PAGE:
It’s not easy to locate relevant and useful responses to online searchers’ queries in a fraction of a second. To accomplish this, Google’s search algorithms take many factors into account. Known as ranking factors, these characteristics of a website may help – or harm – your website’s ability to rank highly. Since Google won’t reveal all of the ranking factors its algorithms take into account, or how those ranking factors are weighed, experts must continually predict which ranking factors are most important at any given time. Thankfully, SparkToro has made it easy for us to explore Google ranking factors in 2019 by compiling the predictions of 1,584 SEO experts. Let’s explore the results . . .
Google Ranking Factors in 2019
Are ranking factors fixed or do they vary by query?
Google states that “The weight applied to each factor varies depending on the nature of your query – for example, the freshness of the content plays a bigger role in answering queries about current news topics than it does about dictionary definitions,” and the experts surveyed by SparkToro agree with this. The majority (66.3 percent) believe the weight of ranking factors varies widely depending on the query. Only 7.36 percent believe that ranking factors are consistently weighted across all queries.
This variance makes it very difficult to analyze ranking systems. After all, despite largely believing that the order of ranking factors varies by query, the experts were asked to rate each of the 26 ranking factors using the following scale: 0 (not used) to 5 (moderately weighted) to 10 (very heavily weighted). To analyze the results, the organizers took the mean values of participants’ rankings.
Which ranking factors are highly important?
The survey revealed that experts believe the following ranking factors are highly important:
- Relevance of overall page content (valued at 8.52)
- Quality of linking sites and pages (valued at 7.87)
- Use of query-relevant words and phrases (valued at 7.5)
- Domain’s perceived expertise, authority, and trust (valued at 7.48)
- Mobile friendliness (valued at 7.26)
- Exact match keyword use (valued at 7.12)
- Quality and diversity of linking websites (valued at 7.04)
- Content’s accuracy with accepted facts (valued at 6.97)
- Link authority of host domain (valued at 6.9)
- Page’s perceived expertise, authority, and trust (valued at 6.87)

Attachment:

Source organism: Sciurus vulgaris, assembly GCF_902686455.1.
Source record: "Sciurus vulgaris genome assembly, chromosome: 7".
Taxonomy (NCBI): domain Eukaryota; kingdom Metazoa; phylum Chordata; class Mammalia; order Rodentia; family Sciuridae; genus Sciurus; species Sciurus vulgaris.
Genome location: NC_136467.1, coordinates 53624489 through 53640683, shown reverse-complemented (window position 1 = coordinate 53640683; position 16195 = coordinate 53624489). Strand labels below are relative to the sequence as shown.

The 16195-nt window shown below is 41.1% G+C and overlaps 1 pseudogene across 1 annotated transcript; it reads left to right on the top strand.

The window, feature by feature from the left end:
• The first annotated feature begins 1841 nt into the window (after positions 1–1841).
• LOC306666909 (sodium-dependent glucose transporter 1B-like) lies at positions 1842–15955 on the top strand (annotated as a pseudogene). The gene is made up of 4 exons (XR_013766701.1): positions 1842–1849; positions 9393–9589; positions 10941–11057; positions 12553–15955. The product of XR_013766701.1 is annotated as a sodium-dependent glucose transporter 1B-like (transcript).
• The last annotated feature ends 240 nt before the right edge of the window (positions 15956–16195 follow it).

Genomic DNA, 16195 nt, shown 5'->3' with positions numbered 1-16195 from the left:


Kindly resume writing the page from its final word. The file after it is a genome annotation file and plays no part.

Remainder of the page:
- Use of query-relevant entities in page content (valued at 6.78)
- Load speed (valued at 6.77)
- Usage data, e.g. pogo-sticking, engagement, etc. (valued at 6.62)
- Freshness of publication (valued at 6.37)
- Anchor text of links pointing to the page (valued at 6.33)
We know what you’re thinking: That’s a lot of ranking factors! And it is. While the top-voted factor (relevance of overall page content) was significantly higher than the rest of the pack, over a dozen factors managed to rank above a 6.0.
Which ranking factors are moderately important?
Below that giant pack of dominant ranking factors, there were another 11 factors. While these don’t rank quite as highly (all fall below 6.0), they’re still considered valuable to your SEO.
- Location, frequency, and distance of related words (valued at 5.75)
- Total amount of on-page content (valued at 5.69)
- Use of unique, relevant images (valued at 5.63)
- Site accessibility factors (valued at 5.58)
- Anchor text of links to other pages on the domain (valued at 5.29)
- Keyword use in the URL (5.22)
- “Unlinked mentions” of the site/brand (valued at 5.16)
- Age of the website (valued at 5.0)
Which ranking factors are less than moderately important?
Only three ranking factors failed to meet the “moderately important” threshold:
- Use of Google AMP (valued at 4.76)
- Use of external links on the page (valued at 4.66)
- Keyword in the domain name (valued at 4.19)
Was there a lot of disagreement on these ranking factors’ values?
Because of the way the results were compiled, it was important to also look at whether the experts generally agreed on factors’ values or whether some ranked them highly and some ranked them poorly. For example, if a ranking factor was rated a five, was that because all the experts believed it was moderately important or was it because half of experts believed it was highly important and half believed it was worthless?
SparkToro studied this using a standard deviation. Overall, the experts tended to agree that the top ranking factors were important. For example, few disputed the significance of “relevant overall page content.”